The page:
Friday, 13 May 2022

Sailing, Steam, Masters and Mates

Early seamen in Australian ports

Port Adelaide, looking from the Company's Basin. 1867.
SLSA https://collections.slsa.sa.gov.au/resource/B+948

Masters and Mates

The job of a Clerk required he must be able to write clearly and such was the case in the Board of Trade Registers that kept track of seamen, as they qualified for their certificate as Mates or Masters. In this post, I am referring to the certificates that are found within the  Australian Colonial Joint Copying Project which can be found here online through Trove. These registers cover seamen from across the world who plied the seas in colonial times from 1874 until 1921. Some obtained their Board of Trade certificates across different colonies and States.

I decided to find all the South Australian-born men from each of the registers. The best procedure seemed to be to go ahead and transcribe those found which would then be useful for other genealogists searching for their South Australian seamen. 
I set up a spreadsheet with the following headings 
No. of certificate, Name, Date of Birth, Place of Birth, Certificate granted, Date of certificate, the Number of the image in the microfilm where it appeared and lastly, the Source with a link to that page of the microfilm.

https://nla.gov.au/nla.obj-1939872471/view


The registers often gave one, two or three first names, very useful for identifying an individual and matching him up with other records. The date of birth as seen above is just the year. The place where they were born is under the headings of Born at and County but often these were filled with a city or suburb, county or indeed country, sometimes a combination of all of these.

The next area details the sort of certificate awarded with the date it was recorded. Certificates were awarded for Only Mate, Second Mate, First Mate and Masters, so a seaman can be followed through the years if he progressed up the ladder. There are also distinctions between Master of a sailing ship and Master of a steamship.
The Exchange Hotel on the corner of Commercial Road and McLaren Wharf, Port Adelaide.
The hotel was completed in 1881. Perhaps the seamen in the port liked to gather here.
SLSA https://collections.slsa.sa.gov.au/resource/B+5655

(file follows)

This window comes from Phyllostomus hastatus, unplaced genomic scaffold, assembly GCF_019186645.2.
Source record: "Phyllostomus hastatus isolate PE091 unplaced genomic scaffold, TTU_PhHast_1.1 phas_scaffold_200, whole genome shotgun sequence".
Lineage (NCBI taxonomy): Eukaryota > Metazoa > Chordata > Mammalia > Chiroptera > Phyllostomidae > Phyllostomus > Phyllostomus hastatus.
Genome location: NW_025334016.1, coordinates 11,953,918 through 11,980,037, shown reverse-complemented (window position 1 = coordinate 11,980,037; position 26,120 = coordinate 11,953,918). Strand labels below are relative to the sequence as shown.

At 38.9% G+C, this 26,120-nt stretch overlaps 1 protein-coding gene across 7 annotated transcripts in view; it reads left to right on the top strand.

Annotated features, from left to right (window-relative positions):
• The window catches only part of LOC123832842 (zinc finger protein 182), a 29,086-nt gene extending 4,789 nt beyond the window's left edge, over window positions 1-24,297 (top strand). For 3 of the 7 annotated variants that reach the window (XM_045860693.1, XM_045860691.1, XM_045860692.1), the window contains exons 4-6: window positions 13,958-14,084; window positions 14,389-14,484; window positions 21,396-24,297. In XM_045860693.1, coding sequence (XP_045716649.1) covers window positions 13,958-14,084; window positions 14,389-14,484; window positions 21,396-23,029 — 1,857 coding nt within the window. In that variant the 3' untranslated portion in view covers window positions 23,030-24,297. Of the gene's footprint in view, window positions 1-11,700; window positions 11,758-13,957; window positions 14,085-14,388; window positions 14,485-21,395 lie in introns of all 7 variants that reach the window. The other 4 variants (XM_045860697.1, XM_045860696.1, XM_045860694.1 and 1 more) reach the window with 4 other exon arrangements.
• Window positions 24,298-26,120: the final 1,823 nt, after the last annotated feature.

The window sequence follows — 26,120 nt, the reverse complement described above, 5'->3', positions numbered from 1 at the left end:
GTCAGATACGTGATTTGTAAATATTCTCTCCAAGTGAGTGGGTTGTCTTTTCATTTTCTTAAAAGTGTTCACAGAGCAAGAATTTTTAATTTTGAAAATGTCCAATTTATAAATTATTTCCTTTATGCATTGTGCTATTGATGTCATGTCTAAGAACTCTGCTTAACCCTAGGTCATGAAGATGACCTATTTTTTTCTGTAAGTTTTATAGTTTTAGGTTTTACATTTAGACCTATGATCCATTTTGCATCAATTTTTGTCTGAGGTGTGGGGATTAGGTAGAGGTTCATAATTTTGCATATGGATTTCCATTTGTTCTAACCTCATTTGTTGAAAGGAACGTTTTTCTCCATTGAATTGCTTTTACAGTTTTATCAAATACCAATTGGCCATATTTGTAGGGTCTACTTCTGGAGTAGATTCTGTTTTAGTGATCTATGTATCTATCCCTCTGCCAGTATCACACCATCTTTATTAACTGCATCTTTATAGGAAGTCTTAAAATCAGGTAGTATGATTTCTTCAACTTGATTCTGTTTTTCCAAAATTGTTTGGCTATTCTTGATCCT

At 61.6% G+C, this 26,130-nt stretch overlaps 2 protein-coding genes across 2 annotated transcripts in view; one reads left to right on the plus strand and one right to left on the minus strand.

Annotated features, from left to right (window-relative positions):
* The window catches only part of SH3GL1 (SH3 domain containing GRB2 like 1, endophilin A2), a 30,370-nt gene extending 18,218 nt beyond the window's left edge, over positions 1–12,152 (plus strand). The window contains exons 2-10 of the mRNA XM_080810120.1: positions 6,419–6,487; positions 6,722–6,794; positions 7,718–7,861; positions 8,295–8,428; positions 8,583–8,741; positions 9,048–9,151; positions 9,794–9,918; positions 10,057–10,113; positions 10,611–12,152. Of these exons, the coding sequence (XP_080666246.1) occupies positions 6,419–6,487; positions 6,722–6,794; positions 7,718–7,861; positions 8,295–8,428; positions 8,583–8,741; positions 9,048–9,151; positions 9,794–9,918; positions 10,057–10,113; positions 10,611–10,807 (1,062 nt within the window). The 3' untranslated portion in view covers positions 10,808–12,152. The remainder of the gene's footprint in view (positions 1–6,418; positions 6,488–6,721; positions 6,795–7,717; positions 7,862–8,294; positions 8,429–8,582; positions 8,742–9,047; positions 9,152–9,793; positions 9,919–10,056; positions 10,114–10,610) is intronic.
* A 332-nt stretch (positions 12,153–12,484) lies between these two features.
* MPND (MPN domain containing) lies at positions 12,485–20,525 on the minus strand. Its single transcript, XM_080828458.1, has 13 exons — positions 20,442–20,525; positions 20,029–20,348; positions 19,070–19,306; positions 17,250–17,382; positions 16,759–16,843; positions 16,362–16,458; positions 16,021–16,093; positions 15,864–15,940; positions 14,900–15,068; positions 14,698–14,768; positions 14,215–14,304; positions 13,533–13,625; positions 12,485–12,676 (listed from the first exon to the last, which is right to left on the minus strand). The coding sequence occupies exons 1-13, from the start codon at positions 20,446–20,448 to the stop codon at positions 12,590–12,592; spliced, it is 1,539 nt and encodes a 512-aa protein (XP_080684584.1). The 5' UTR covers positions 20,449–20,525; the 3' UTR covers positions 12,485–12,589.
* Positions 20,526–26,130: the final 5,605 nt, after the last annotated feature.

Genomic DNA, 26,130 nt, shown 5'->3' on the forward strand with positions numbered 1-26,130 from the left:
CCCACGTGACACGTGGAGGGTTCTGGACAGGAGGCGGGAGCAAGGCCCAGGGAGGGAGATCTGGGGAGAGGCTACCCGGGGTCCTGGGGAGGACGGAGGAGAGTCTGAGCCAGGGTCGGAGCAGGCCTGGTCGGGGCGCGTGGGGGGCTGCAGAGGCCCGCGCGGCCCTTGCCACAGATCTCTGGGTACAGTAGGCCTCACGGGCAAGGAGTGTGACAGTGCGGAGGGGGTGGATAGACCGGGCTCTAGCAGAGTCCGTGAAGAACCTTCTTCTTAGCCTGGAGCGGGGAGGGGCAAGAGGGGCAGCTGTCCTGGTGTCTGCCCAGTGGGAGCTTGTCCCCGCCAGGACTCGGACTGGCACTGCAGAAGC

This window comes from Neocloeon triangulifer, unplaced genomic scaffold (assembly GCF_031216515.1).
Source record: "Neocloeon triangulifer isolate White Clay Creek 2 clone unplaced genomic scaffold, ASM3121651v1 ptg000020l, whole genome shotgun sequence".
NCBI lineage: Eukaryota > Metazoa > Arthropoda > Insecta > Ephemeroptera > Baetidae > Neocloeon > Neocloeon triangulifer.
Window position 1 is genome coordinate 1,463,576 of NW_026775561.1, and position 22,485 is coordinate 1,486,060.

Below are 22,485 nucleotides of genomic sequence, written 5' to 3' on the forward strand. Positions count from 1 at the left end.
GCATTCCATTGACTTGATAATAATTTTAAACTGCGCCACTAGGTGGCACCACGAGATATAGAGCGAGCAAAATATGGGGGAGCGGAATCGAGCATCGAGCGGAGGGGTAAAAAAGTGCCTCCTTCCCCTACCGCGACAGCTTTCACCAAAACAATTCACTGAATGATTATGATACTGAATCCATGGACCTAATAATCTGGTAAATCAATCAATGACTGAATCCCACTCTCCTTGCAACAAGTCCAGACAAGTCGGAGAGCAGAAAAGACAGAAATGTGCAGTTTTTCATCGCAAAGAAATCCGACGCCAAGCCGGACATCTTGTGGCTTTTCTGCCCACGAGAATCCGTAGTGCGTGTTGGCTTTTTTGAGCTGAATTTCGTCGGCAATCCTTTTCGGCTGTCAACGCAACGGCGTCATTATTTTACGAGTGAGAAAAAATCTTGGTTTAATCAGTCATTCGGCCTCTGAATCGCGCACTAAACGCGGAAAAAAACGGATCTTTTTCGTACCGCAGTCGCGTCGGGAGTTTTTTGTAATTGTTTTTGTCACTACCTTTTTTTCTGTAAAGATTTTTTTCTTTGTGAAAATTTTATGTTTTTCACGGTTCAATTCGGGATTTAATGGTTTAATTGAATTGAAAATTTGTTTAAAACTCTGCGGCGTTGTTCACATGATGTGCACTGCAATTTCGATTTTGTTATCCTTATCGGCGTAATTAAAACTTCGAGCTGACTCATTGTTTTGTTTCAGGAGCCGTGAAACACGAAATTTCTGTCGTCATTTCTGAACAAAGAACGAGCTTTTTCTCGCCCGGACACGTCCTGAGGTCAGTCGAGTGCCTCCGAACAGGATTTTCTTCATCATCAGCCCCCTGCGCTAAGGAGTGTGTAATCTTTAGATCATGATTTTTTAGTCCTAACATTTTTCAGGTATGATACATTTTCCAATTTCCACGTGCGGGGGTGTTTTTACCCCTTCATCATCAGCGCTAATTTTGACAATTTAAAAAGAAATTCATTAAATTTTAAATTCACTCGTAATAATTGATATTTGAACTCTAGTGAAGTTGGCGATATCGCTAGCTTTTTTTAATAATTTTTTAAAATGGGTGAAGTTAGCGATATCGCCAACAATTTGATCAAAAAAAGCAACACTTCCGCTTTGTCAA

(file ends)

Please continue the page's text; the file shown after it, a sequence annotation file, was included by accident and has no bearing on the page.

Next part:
Reflections on transcriptions

Generally, the handwriting in these records is clear and easily read but occasionally I needed to search the internet for a place name previously unknown to me Karlshamn, Sweden could have been incorrectly transcribed as Karlshainn as an errant dot on the paper could change the first loop of the m into an i.

Viewing the records - some considerations

Each page of the microfilm has to be selected then enlarged to be able to read the text. This involves multiple clicks for each image not so great for potential RSI.  The back and forward buttons revert the images to the original size. An alternative method is to download a microfilm or part of it as a PDF file. This can be enlarged to a suitable viewing level just the one time before scrolling through all the pages in the file. 

From the second Victoria file, I could choose just the images that had been recorded in South Australia Victoria, Includes South Australia, 1916–21 https://nla.gov.au/nla.obj-743616295


Limitations

Originally I commenced transcribing all the records listed, a huge job. I needed to think about where and how the records would eventually be stored. I decided this would be better limited to a narrower field of interest, South Australian records but that would still include those recorded in all the colonies including New Zealand.

Place names – shire, county or country? 

It was sometimes necessary to distinguish between place names adopted in Australia from the original places in England, Ireland and Scotland. e.g. Birkenhead in England or South Australia.
Sometimes place names such as Lerwick were listed as Shetland and other times as Scotland.

Names 

It would have been better had I separated the surname and first names into separate columns but having used a spreadsheet this is easily achieved by using the Text to Columns feature in Excel or Split text to columns in Google sheets.